03 January 2019

Wars and Rumors of War, Signs of the End?

Sermon on the Mount
Jesus began his Olivet Discourse with a sharp warning to beware deceivers who claimed his authority and spread rumors about wars, earthquakes and other calamities. Such men would succeed in “deceiving many.”
(Matthew 24:4-8) – “Beware that no man deceive you. For many shall come upon my name, saying, I am the Christ; and shall deceive many. And you shall hear of wars and rumors of wars; see that you are not troubled: for these things must come to pass; but the end is not yet. For nation shall rise against nation, and kingdom against kingdom; and there shall be famines and earthquakes in different places. But all these things are a beginning of birth pains” (Mark 13:5-8; Luke 21:8-11).       This warning is repeated several times in the Olivet Discourse; “many false prophets will arise and deceive many” (Matthew 24:11); false messiahs and false prophets will show signs and wonders “to deceive even the very elect” (24:24-25).
      In this passage, Jesus provides a list of calamitous events that are NOT signs of the end, some of the very “signs” to which deceivers will point as evidence of the end’s proximity. The stress falls on what the disciples will “hear” about such signs, presumably from deceivers. The point is not that disasters will not occur but that they are not signs of the end; they are not keys that decode the future or prophetic timetables.
      Tragically, Christ’s words too often have been used to provide lists of prophetic “signs of the times,” the very things Jesus explicitly said do not signal the end.
     In this Discourse, Jesus responded to his disciples and employed the Greek plural pronoun or “you” in doing so (“ye” in the King James Version). He described things they would “hear.” The Discourse was addressed first to followers of Jesus that lived in the first “Christian generation.” The disciples do represent a larger group but remain constituent parts of it. Projecting this warning exclusively onto a “generation” centuries into the future ignores the literary context and historical setting.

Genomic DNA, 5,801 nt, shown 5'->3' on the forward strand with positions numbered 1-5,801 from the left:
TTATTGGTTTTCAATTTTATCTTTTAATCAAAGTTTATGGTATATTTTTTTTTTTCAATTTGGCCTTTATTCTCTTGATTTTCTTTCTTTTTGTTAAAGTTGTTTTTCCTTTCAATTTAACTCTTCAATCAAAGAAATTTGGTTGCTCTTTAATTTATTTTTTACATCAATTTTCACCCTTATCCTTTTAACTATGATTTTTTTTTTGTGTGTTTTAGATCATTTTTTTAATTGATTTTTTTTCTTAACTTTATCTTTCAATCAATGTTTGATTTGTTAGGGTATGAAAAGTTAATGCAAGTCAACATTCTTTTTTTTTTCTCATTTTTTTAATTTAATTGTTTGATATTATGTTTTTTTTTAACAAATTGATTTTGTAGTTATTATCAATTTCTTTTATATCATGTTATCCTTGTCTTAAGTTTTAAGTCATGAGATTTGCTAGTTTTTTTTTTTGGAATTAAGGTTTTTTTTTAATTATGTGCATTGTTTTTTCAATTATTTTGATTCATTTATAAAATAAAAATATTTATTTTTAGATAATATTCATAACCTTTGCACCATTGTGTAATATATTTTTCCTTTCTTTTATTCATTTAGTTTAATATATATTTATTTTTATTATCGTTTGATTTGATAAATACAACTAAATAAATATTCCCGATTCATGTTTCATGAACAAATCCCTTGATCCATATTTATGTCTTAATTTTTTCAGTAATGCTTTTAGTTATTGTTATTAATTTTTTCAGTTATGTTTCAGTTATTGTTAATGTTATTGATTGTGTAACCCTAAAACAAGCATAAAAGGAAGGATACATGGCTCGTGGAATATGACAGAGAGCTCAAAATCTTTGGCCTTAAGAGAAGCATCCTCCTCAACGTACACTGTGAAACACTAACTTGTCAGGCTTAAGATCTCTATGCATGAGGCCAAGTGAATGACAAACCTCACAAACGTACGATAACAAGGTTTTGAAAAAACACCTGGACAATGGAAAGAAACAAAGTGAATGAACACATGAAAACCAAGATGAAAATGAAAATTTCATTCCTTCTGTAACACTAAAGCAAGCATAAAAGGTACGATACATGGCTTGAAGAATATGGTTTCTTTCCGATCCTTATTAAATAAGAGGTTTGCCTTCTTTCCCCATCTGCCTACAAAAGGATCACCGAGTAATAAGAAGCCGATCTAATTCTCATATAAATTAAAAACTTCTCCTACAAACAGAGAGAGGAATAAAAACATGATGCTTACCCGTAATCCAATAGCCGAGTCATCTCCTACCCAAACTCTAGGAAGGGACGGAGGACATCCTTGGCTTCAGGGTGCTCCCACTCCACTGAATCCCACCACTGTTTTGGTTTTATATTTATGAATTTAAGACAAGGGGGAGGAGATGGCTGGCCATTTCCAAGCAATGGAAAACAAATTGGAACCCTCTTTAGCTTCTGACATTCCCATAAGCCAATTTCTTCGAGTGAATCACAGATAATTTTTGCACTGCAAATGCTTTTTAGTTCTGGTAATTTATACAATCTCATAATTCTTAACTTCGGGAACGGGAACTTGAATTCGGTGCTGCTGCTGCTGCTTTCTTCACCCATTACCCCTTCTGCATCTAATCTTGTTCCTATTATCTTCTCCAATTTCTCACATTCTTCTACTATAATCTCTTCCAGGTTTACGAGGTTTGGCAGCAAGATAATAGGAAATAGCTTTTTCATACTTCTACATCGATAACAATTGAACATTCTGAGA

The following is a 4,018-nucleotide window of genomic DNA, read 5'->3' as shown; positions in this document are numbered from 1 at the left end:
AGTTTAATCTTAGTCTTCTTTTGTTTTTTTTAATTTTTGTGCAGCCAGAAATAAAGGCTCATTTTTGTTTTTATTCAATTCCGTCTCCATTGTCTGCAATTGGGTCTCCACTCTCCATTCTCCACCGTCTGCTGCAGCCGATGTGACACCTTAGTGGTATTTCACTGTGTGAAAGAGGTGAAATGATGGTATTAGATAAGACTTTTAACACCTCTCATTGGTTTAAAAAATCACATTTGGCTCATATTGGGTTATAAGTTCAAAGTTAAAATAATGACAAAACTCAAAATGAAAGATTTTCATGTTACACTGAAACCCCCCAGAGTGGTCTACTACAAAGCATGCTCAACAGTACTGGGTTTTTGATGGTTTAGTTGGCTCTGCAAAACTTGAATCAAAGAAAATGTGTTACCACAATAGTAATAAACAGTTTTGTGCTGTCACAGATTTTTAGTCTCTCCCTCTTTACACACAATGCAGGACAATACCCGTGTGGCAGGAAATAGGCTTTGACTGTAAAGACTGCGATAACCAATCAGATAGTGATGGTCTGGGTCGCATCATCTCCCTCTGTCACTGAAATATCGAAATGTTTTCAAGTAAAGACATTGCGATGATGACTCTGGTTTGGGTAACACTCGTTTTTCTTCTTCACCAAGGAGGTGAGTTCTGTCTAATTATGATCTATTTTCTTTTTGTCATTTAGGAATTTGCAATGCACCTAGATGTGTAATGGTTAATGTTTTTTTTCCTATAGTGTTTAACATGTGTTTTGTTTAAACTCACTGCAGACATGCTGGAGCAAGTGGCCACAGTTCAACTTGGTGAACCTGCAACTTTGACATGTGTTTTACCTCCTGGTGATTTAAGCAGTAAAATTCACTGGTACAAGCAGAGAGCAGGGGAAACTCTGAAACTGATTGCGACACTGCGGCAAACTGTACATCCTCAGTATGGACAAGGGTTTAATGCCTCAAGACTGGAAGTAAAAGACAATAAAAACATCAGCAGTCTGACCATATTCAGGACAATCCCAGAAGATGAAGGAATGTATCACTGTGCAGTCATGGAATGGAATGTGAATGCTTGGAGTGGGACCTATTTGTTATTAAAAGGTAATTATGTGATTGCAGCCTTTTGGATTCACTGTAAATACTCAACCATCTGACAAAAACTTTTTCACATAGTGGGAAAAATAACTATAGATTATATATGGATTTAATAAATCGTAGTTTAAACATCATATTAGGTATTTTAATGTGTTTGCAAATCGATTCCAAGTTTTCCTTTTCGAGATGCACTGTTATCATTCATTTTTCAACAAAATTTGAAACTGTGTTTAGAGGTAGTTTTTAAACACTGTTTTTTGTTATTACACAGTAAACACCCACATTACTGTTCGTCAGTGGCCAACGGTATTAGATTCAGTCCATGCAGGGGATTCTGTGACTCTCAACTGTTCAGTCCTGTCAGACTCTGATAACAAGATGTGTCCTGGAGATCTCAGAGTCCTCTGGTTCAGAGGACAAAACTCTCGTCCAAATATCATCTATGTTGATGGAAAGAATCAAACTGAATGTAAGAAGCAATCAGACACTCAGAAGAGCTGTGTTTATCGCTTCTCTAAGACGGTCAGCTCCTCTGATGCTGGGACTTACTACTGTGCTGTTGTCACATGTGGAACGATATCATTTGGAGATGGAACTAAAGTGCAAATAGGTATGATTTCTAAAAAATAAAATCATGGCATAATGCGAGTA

Christ’s warning about deceivers is placed first because it is central to his Discourse. Deceivers and false prophets have plagued the church since its inception; there is a long history of heightened end-time expectations followed by disappointment and apostasy due to preachers that disseminate false information and point to false “signs.”
     “For many will come upon the basis of my name.”  The Greek conjunction gar or “for” introduces this explanation. Many are deceived because false prophets make claims “on the basis of (epi)” Christ’s name; they claim his authority. The target of deceivers is not the world in general but believers in particular.

Natural and Man-made Disasters
        Jesus continues:  “moreover (de), you will hear of wars and reports of wars.”  The conjunction de indicates further development of a subject. The Greek for “rumors” or “reports” signifies something that is heard.  The stress is on the content of what disciples hear from the deceivers. “Reports of wars” reiterates the point – this is what you will hear, reports about wars and earthquakes occurring in different places.
     The issue is not whether wars occur or the accuracy of said reports, but the source of the reports.  False prophets and other deceivers spread rumors of wars to raise prophetic expectations (cp. 2 Thessalonians 2:1-4).
     Jesus affirms that human and natural catastrophes will occur; earthquakes, wars, political upheavals, famines, plagues, “terrors and great signs from heaven,” but disciples must “not be alarmed; the end is not yet.”